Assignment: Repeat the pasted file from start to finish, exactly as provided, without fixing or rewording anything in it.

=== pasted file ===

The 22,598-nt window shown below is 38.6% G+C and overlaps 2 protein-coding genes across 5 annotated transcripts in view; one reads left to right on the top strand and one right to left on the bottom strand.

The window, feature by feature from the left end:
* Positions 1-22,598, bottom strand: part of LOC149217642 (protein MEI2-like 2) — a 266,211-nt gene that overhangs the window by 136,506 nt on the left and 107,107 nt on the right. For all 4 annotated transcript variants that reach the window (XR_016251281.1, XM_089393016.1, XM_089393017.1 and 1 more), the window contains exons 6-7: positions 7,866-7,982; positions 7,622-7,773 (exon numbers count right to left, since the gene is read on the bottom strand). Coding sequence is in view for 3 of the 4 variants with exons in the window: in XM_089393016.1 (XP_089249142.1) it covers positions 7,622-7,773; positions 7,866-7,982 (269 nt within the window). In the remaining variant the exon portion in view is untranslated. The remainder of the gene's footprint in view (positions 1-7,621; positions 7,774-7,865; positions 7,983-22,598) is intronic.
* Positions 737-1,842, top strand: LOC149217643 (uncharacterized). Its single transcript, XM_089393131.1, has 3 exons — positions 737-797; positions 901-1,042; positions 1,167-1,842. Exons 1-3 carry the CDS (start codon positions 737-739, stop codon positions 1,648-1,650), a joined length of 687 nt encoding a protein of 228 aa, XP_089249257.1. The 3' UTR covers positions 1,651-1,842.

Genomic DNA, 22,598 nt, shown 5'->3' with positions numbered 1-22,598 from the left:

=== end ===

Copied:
The 22,598-nt window shown below is 38.6% G+C and overlaps 2 protein-coding genes across 5 annotated transcripts in view; one reads left to right on the top strand and one right to left on the bottom strand.

The window, feature by feature from the left end:
* Positions 1-22,598, bottom strand: part of LOC149217642 (protein MEI2-like 2) — a 266,211-nt gene that overhangs the window by 136,506 nt on the left and 107,107 nt on the right. For all 4 annotated transcript variants that reach the window (XR_016251281.1, XM_089393016.1, XM_089393017.1 and 1 more), the window contains exons 6-7: positions 7,866-7,982; positions 7,622-7,773 (exon numbers count right to left, since the gene is read on the bottom strand). Coding sequence is in view for 3 of the 4 variants with exons in the window: in XM_089393016.1 (XP_089249142.1) it covers positions 7,622-7,773; positions 7,866-7,982 (269 nt within the window). In the remaining variant the exon portion in view is untranslated. The remainder of the gene's footprint in view (positions 1-7,621; positions 7,774-7,865; positions 7,983-22,598) is intronic.
* Positions 737-1,842, top strand: LOC149217643 (uncharacterized). Its single transcript, XM_089393131.1, has 3 exons — positions 737-797; positions 901-1,042; positions 1,167-1,842. Exons 1-3 carry the CDS (start codon positions 737-739, stop codon positions 1,648-1,650), a joined length of 687 nt encoding a protein of 228 aa, XP_089249257.1. The 3' UTR covers positions 1,651-1,842.

Genomic DNA, 22,598 nt, shown 5'->3' with positions numbered 1-22,598 from the left: